Labour is about to endure a tug of war between those who believe it needs to go leftwards and those who believe it needs to go rightwards. The truth is, neither of these directions will be much help. Right now, the only way is down.
That came from a place of loss; I’m writing this now from the vanishing point where scepticism and hope converge. My first reaction to the Corbyn surge was that this is wishful thinking, a shortcut, an attempt to bypass the journey down the hole into which we had fallen. But it’s worth at least trying out the alternative, the possibility that this might be one route into the upside-down world we need to learn to navigate.
A caveat, before I try to trace that route. My post-election post was about larger social and political currents. This one is about the Labour party, an organisation I only know from the outside. So it’s probably best to take what follows as one more piece of wild political science fiction. (Especially the part where I start writing Corbyn’s victory speech.)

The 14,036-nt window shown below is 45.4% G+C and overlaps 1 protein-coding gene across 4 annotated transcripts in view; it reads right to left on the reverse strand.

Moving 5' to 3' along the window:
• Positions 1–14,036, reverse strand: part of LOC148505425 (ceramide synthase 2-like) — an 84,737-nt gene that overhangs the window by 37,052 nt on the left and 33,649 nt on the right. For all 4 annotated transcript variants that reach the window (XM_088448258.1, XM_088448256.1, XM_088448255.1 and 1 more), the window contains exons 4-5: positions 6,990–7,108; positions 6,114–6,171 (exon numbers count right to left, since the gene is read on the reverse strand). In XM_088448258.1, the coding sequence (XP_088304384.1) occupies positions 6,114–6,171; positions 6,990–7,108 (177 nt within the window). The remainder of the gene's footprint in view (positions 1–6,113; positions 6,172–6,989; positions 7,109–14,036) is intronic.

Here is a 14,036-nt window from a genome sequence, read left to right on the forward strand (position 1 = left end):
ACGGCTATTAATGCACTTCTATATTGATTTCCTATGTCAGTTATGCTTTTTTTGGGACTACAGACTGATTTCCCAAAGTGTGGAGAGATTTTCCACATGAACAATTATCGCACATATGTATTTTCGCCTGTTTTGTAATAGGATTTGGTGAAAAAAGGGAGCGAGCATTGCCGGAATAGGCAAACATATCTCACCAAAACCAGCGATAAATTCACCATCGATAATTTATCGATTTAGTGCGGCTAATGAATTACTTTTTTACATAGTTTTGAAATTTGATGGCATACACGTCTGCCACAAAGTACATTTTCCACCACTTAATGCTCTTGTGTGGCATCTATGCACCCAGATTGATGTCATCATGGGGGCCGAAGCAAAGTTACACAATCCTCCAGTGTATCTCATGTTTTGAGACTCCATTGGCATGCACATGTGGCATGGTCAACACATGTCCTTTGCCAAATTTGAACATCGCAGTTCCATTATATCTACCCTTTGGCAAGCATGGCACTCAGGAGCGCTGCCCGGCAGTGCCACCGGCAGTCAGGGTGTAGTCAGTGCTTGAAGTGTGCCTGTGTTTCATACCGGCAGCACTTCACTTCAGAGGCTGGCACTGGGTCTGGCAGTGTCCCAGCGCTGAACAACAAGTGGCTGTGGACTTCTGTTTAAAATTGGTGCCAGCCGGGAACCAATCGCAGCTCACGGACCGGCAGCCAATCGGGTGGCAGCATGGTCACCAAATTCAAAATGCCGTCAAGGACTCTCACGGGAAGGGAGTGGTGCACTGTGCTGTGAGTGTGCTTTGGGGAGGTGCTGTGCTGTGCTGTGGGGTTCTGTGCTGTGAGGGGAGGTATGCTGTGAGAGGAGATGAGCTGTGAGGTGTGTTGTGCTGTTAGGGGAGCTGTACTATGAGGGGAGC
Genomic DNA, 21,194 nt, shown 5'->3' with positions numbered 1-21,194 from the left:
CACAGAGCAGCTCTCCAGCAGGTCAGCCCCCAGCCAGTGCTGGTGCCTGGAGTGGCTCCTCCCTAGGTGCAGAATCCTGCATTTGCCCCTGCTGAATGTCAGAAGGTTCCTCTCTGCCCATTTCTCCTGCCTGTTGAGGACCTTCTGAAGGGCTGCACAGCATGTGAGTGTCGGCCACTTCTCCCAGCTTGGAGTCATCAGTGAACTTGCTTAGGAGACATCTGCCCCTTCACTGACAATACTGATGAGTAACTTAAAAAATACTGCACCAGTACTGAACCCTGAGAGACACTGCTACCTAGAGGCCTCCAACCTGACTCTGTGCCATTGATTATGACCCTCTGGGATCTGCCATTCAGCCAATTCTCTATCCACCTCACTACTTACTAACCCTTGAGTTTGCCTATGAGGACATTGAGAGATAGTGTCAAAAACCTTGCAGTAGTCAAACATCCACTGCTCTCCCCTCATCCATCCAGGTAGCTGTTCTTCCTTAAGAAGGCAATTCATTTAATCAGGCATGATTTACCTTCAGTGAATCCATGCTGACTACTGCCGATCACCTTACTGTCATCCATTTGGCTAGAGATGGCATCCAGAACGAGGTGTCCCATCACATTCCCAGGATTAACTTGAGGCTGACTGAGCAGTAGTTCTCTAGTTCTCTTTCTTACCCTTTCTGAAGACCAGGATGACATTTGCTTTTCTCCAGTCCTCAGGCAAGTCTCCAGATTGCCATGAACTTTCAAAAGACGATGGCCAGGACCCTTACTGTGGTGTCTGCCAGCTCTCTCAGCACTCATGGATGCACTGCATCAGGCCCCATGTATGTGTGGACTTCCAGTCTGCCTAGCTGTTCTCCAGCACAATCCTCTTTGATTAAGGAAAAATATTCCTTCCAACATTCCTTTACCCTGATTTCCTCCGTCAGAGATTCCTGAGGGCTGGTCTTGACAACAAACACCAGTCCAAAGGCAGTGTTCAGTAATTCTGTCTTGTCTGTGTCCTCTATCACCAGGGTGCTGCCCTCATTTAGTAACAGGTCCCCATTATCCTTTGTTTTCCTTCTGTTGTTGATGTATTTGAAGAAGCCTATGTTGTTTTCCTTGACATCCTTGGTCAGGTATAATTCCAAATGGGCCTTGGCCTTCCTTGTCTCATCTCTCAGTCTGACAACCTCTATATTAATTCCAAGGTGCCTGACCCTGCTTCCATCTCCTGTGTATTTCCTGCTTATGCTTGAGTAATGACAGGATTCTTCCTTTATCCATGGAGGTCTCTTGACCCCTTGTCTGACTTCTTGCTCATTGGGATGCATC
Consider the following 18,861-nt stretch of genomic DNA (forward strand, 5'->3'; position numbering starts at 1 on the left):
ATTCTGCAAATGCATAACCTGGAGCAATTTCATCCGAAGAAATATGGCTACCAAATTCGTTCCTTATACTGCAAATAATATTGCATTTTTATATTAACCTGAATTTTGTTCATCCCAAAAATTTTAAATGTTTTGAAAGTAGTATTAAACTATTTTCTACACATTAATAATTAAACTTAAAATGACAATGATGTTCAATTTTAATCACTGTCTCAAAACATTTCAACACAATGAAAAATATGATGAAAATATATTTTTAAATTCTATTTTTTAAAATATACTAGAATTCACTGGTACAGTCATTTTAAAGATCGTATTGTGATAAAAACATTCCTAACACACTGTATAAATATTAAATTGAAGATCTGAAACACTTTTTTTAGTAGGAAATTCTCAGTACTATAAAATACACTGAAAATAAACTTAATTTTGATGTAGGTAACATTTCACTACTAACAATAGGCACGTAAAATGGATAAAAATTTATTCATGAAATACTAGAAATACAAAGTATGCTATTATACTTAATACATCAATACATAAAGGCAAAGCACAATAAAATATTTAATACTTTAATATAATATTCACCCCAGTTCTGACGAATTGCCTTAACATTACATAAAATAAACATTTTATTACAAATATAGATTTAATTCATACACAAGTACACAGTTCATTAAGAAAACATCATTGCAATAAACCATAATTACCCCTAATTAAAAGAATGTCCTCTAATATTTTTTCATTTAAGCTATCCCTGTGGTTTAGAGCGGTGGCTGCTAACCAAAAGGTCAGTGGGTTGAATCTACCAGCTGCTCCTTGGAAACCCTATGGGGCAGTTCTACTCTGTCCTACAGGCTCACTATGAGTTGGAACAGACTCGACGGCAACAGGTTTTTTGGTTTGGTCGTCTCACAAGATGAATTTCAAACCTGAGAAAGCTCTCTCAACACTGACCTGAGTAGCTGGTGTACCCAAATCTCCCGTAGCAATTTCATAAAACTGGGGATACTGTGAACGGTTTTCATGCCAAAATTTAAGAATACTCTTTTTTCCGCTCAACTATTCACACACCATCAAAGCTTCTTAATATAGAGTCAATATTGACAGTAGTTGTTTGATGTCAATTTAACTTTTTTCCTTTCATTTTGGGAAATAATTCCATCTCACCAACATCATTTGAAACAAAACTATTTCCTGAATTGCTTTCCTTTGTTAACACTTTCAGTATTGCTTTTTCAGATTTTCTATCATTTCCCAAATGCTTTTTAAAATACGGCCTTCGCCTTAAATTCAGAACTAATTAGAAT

It is after three in the morning, the sky is getting paler, and this is a story a man is telling himself to see if it sounds believable.
3. On the appropriate response to losing an election
Labour, as it currently existed, was useless. If the election campaign had left any doubts, these were buried by Harriet Harman’s attempt to explain why the party would not be opposing the welfare bill.
‘We can’t simply say to the public, you were wrong,’ explained the acting leader of the opposition. (Except, that was, the 75% of the public who hadn’t voted for the Conservatives, or hadn’t voted at all.)